The IDE does not report the amount of memory used by local variable, only global variables.

Clearly a 9000 byte array will not fit on a Mega, which only has 8192 bytes of memory.

I suspect that the code is able to run with the single for loop because the compiler is very good at optimizing code and can determine that the reference to as[ i ] can be completely eliminated, and thus completely eliminates the array.

sorry i wasn’t clear, i meant during runtime.

gfvalvo:
If you make the arrays global, the compiler will tell you how much memory you’re using.

and the compiler even tells me if it’s too big for the board :slight_smile: but i want to set the size at runtime

david_2018:
The IDE does not report the amount of memory used by local variable, only global variables.

Clearly a 9000 byte array will not fit on a Mega, which only has 8192 bytes of memory.

I suspect that the code is able to run with the single for loop because the compiler is very good at optimizing code and can determine that the reference to as[ i ] can be completely eliminated, and thus completely eliminates the array.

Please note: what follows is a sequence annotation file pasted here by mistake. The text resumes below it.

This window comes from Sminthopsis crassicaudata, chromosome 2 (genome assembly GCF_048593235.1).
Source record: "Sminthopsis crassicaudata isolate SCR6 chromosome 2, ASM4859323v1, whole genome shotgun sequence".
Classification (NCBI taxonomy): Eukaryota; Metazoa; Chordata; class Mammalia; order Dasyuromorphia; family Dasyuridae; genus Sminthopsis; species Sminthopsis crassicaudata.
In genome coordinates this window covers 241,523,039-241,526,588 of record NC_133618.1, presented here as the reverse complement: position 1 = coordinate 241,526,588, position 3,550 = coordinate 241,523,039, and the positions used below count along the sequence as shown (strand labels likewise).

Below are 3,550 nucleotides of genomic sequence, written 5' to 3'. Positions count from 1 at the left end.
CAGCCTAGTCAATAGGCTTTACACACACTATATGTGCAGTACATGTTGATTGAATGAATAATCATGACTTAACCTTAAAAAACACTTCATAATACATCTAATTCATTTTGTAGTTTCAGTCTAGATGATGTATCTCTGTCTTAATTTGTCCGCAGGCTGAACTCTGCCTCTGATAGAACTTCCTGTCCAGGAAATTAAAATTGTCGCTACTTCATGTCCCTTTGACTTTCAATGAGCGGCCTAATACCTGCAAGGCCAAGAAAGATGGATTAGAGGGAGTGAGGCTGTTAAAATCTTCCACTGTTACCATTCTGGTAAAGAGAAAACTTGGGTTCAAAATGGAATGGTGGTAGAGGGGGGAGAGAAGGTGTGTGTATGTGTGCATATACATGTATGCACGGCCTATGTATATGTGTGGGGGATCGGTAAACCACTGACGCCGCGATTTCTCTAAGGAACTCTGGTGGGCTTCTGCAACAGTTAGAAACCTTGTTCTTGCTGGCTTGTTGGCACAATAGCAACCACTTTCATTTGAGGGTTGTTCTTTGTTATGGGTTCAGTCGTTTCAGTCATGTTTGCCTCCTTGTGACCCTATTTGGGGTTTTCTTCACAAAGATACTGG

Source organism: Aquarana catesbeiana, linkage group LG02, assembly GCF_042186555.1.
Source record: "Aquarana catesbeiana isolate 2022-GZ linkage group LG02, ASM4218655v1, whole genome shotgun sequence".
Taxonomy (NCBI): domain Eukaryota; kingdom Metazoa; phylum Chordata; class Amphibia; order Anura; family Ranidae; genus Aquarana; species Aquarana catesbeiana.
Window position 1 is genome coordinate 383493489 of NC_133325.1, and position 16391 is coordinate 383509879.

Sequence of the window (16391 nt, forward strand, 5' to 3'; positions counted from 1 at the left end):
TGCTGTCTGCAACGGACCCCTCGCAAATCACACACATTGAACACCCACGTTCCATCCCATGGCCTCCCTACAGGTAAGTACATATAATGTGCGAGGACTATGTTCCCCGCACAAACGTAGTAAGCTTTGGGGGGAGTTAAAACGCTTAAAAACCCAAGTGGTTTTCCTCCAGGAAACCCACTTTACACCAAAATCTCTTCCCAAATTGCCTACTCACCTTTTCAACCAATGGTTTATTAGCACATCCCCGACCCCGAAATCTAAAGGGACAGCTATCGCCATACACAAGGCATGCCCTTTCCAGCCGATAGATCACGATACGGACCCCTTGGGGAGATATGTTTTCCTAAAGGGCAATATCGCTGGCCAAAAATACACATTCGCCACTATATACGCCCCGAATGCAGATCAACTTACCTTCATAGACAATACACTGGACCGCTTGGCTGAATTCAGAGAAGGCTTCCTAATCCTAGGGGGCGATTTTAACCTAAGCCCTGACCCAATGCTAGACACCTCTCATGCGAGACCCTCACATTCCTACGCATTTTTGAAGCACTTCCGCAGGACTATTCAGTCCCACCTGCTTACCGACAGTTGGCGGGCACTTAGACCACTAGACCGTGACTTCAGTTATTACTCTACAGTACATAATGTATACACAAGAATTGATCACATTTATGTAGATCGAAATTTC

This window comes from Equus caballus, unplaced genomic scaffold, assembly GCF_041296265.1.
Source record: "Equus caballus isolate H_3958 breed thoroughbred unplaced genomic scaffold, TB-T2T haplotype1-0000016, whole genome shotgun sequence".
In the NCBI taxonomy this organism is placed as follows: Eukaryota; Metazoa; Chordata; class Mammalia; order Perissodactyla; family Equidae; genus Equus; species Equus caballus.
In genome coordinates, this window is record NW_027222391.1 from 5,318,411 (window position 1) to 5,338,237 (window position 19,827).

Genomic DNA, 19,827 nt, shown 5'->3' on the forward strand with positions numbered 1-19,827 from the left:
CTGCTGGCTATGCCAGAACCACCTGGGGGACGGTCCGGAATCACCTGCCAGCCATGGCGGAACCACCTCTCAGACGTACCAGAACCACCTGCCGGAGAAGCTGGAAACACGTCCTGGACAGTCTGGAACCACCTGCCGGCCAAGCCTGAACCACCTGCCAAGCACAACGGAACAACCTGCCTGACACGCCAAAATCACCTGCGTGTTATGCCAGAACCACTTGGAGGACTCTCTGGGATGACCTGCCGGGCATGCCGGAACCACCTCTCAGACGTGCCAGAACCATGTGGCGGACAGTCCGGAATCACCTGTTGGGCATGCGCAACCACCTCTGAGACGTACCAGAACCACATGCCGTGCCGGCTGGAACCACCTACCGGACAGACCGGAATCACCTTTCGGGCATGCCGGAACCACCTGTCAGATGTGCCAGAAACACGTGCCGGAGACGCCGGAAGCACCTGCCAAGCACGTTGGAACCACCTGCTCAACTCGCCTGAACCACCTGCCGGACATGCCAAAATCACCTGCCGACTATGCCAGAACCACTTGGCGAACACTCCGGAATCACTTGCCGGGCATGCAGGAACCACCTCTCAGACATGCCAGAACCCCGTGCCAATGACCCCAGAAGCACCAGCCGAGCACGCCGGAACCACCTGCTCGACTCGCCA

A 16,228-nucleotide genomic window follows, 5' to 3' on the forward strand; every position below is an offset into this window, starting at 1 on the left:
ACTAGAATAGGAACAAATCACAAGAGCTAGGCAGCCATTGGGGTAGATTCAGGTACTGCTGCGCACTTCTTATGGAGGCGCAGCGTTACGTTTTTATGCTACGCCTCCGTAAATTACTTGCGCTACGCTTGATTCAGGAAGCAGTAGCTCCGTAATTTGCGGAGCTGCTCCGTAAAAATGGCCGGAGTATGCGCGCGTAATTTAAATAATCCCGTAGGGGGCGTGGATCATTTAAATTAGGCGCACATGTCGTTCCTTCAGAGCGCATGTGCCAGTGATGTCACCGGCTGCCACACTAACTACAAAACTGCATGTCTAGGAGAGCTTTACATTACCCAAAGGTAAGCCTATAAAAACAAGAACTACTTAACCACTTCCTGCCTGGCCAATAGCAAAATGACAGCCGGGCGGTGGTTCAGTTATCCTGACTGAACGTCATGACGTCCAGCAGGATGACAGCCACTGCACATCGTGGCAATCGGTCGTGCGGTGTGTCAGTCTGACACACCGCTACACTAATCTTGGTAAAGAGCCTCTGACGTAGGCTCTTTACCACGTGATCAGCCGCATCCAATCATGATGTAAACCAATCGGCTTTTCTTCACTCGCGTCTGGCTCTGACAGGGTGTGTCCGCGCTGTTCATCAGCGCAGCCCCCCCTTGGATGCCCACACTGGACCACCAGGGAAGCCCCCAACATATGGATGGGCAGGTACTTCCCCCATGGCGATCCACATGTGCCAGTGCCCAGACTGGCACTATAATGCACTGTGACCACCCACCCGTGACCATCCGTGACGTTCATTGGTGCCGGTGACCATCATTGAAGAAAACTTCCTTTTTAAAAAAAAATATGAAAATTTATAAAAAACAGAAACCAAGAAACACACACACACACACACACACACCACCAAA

since i want to build the array at runtime on the arduino i can’t use the IDE anyway.

i chose the 9k size for testing because it’s guaranteed to be too big, to see if i get any hint that it failed or at least that it’s not safe to use it.

not sure how much the compiler does here. my idea is that the arduino just sets the index back to 0 once it reached the end of the available memory address range, overwriting the 808 bytes difference between the onboard memory and array twice?

the question is: how could i check before using an array if it interferes with other variable’s personal space?